Reflection always makes for more effective resolutions

We have finally crossed the threshold of this new decade, and I wish all of you and your families well for the future. I also obviously hope for great strides in the travel industry in South Africa as this is something very close to my heart.

We are a country that faces many challenges in the economy, equality and even has a national carrier beset continuously with its own challenges. We therefore need to work closely and strongly together to ensure that we always remain relevant and at least as equals in global terms in the travel industry.

Setting new and ever more ambitious goals is undoubtedly one way to do this, and I am as much for this as anyone. I do believe however that in looking back, we can gain much with which to go forward and in taking cognisant of trends and preferences of the recent past we actually can arm ourselves for a more effective future.

Reflection

I decided, therefore to take a look at a few of the themes that I touched upon in 2019, not only for interest sake but to examine how relevant they might be in 2020 and beyond. After all, how can we possibly set new goals without analysing areas in which we may have previously failed, or ignoring the things that have changed the industry in recent times?

Bleisure and World travel

Near the beginning of 2019, I wrote about ‘Bleisure travel’ as being an emerging trend we should not ignore. As it transpired, towards the end of the year when discussing potential corporate travel trends for 2020, Bleisure travel emerged as one of the most prominent.

An article much later in the year took this a step further, citing Bleisure travel as just one part of a global trend towards ‘WorldTravel’ where young executives are aiming at working and living in a different part of the world for months on end. The idea is that they would learn the culture and be closer to the clients in those destinations.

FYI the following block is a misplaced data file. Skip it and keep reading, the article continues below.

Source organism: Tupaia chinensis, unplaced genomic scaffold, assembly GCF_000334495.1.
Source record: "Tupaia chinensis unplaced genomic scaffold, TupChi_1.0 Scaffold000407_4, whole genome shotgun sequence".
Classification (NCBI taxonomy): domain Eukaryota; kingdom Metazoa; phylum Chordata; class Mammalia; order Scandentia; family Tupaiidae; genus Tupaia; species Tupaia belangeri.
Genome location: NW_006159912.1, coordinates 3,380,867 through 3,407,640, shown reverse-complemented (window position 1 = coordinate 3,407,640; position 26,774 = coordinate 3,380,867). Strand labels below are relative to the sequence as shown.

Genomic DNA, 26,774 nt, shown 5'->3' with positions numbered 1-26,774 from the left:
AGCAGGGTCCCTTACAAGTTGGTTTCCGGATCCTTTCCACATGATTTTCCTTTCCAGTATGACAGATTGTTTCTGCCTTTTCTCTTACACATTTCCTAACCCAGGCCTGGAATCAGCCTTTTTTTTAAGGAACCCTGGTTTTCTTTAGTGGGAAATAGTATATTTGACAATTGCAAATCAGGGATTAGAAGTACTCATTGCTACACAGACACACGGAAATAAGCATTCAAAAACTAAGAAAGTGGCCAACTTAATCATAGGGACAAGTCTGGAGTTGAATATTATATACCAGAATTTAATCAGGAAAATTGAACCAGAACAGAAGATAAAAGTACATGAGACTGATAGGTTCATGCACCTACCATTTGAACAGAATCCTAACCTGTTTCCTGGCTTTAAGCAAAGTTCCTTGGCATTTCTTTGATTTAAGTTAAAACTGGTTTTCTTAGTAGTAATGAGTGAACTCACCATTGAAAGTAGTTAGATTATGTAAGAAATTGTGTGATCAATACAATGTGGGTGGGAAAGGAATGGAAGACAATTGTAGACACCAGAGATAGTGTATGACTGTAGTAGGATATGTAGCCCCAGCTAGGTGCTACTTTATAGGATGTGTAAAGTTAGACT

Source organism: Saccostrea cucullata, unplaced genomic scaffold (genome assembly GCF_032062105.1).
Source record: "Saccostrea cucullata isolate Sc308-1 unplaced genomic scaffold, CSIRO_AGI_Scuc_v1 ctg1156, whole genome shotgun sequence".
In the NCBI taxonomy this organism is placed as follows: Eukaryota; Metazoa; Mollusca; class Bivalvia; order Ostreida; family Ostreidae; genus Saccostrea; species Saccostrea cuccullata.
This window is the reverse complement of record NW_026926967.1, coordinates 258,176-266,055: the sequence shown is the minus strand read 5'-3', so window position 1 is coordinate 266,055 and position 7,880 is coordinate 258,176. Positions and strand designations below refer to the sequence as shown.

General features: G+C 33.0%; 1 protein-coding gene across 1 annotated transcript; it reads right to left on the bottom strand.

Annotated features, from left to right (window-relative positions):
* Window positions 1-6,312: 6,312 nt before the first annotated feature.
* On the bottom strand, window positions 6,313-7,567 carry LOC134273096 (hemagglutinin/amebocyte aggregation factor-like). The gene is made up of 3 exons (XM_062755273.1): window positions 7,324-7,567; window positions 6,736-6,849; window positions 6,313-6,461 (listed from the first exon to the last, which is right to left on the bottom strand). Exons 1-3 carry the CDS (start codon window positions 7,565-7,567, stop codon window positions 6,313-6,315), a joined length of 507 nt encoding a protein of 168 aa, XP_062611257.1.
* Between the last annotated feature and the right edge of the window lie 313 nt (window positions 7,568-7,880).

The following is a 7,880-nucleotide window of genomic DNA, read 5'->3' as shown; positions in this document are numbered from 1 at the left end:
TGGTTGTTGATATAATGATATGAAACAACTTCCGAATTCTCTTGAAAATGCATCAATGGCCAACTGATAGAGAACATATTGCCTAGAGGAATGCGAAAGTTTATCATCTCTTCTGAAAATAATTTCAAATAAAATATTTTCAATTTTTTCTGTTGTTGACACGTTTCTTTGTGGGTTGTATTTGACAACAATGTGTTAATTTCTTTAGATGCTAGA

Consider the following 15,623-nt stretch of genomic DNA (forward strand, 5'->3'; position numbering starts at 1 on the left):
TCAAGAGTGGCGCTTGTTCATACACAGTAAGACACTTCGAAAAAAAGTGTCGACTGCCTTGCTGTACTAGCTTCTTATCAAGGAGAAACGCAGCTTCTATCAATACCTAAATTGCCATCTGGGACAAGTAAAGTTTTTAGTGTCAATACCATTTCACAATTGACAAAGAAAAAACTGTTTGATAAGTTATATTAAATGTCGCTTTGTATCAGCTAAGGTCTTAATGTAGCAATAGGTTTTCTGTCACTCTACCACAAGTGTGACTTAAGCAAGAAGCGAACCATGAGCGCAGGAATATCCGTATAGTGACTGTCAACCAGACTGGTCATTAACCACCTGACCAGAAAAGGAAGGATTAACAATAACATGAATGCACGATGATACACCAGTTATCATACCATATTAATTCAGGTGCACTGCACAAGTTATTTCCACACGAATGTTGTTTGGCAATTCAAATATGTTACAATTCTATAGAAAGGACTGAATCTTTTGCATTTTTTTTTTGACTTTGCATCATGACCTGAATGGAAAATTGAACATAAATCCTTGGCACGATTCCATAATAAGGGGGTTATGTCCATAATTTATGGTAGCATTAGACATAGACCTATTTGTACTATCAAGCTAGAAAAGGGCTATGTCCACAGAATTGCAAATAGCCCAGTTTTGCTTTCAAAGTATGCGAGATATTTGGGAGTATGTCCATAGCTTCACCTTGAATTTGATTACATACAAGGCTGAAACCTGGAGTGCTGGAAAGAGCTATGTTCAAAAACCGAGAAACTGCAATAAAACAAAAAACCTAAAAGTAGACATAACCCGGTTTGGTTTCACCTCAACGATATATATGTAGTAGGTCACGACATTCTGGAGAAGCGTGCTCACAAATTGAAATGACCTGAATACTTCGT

Technology, disrupter ruler – or what?

Technology had massive advances and has turned the industry on its head in the last couple of years. As I have pointed out in articles about emerging trends for the new decade this will not change, but continue to escalate, as most emerging trends are highly technologically driven.

Technology certainly has not been the only disrupter in the industry, and I also don’t believe it totally rules an industry based on personalised traveller satisfaction and service, however as Thomas Cook found out, the massive changes it has brought about are ignored at one’s peril!

All about Women

Here I guess I came into my stride in 2019 as I did write a lot about Women. We spoke about the important role that women in positions of authority can play to assist others, the challenges they face when travelling and why they make great travel professionals.

Obviously, as a CEO in a substantial position, I felt I needed my voice to be heard, and I really do believe that issues surrounding women also cannot be ignored as we go into this next decade.

People first, traveller satisfaction and sustainability

Sadly we in South Africa lack in sustainability initiatives in the travel industry, but it is improving, and I do believe that going forward we can all look towards helping with this.

I have made my feelings strongly known about how I believe this is still, in essence, a ‘people’ based industry and I still do believe that any long term goal setting has to include the issues and solutions pointed to in my articles about ‘Putting people first’ and ‘Traveller satisfaction.’

Care could reap significant rewards

My greatest wish, however (and I’m greatly relieved to see it is being taken very seriously right now by some of the biggest role players in the industry) is that the drive towards ‘Inclusive hospitality’ will become a key aspect of the growth of the travel industry in 2020.

Billions of dollars are being lost through ignoring issues like the insecurity women suffer when travelling, poorer travellers like students and in particular lack of facilities for the disabled.

Business will always be our primary focus, as we are, after all, in business ourselves. If we start to look to what we, as an industry, can give to many other people we should be caring about. However, we may find that this new decade reaps a greater harvest than we could ever have imagined!

LIDIA FOLLI

CHIEF EXECUTIVE OFFICER

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